• Hwang S.
      • Yang H.R.
      • et al.
      Interleukin-10 receptor mutations in children with neonatal-onset Crohn's disease and intractable ulcerating enterocolitis.
      IL10 is an anti-inflammatory cytokine secreted by a variety of cells, including dendritic cells, natural killer cells, eosinophils, mast cells, macrophages, B cells, and CD4+ T-cell subsets (including T-helper [Th]2, Th1, Th17, and T-regulatory cells).
      • Moore K.W.
      • de Waal Malefyt R.
      • Coffman R.L.
      • et al.
      Interleukin-10 and the interleukin-10 receptor.
      IL10 maintains homeostasis through suppression of an excessive proinflammatory response.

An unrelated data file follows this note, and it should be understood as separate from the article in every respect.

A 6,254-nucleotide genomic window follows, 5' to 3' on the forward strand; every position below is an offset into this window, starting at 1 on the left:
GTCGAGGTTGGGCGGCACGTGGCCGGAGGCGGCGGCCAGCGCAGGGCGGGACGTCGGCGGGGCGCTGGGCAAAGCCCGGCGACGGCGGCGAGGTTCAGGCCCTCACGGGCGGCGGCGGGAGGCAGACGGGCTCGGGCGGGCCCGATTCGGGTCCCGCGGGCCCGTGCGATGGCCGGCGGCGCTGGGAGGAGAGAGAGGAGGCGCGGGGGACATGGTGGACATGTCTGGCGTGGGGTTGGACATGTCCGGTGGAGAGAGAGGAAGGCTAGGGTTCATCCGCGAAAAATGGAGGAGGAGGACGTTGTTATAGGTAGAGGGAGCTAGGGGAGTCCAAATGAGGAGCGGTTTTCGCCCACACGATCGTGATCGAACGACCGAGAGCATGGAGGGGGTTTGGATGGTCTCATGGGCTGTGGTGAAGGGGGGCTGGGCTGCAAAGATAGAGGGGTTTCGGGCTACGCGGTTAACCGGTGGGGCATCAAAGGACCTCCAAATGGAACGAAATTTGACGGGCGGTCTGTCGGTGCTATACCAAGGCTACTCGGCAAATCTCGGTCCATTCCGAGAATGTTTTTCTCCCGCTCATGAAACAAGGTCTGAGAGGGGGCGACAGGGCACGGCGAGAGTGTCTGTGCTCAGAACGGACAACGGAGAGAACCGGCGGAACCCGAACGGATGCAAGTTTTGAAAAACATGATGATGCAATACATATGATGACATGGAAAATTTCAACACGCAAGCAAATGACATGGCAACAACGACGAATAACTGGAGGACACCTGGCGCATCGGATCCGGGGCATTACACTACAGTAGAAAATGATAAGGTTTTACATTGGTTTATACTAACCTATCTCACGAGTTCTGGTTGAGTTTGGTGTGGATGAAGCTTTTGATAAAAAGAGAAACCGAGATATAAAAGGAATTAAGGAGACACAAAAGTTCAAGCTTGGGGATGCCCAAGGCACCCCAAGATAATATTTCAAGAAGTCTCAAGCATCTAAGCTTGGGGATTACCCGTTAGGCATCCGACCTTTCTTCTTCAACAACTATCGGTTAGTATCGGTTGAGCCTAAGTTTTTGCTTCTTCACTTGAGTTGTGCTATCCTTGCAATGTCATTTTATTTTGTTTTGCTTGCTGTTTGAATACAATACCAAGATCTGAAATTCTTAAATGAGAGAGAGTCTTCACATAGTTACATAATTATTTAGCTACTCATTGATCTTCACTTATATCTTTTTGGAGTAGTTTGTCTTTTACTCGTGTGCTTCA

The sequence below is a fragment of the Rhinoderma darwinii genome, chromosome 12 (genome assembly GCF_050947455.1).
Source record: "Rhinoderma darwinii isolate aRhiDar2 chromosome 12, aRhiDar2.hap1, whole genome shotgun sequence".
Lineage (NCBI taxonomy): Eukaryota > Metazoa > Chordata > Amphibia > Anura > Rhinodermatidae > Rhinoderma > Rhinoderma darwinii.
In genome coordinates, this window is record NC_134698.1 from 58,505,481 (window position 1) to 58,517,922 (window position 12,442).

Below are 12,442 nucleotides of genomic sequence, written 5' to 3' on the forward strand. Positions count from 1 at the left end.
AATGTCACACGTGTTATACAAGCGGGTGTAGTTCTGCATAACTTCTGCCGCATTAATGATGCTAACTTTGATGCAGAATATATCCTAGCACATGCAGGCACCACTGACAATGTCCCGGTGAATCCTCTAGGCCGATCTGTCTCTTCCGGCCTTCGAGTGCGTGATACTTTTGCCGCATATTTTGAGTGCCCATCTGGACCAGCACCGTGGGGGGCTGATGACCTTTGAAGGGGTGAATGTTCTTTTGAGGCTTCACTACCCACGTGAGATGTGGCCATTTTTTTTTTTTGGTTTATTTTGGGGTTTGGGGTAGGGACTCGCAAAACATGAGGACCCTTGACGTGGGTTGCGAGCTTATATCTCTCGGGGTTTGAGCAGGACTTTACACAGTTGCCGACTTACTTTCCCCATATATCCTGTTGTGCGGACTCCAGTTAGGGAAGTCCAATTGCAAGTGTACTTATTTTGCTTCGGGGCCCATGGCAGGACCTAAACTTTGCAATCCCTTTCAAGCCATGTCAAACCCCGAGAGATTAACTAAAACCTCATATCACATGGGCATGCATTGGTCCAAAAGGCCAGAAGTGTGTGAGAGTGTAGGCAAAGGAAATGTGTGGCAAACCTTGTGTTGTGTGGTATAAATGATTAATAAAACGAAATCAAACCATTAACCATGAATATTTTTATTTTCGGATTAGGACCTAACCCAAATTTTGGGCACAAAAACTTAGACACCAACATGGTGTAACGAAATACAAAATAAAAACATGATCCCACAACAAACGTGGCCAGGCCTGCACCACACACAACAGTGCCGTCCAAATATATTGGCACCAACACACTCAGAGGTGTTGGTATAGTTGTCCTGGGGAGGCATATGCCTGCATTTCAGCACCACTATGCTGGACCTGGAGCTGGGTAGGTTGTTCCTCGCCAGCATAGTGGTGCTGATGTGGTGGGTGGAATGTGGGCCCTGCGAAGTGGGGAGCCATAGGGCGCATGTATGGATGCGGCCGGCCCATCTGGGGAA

• Hutchins A.P.
      • Diez D.
      • Miranda-Saavedra D.
      The IL-10/STAT3-mediated anti-inflammatory response: recent developments and future challenges.
      IL10 exerts its effect through binding to the tetrametric complex IL10 receptor. It is composed of 2 distinct chains, 2 molecules of IL10R1 (α chain) and 2 molecules of IL10R2 (β chain). IL10 binding to IL10R activates the IL10/JAK1/STAT3 cascade.
      • Murray P.J.
      The primary mechanism of the IL-10-regulated antiinflammatory response is to selectively inhibit transcription.
      STAT3 activates effector genes, which subsequently suppresses the proinflammatory genes. Our patient presented here was found to have a rare variant of IL10RA. Although he had similar phenotypic findings to IL10R defects depicted in the literature, such as disease onset in infancy, severe disease, and skin rashes, notable distinctions were found, particularly the absence of fistulae and perianal disease. This novel patient illustrates that varying phenotypic expression may occur in children with VEO-IBD who have heterozygous IL10R mutations.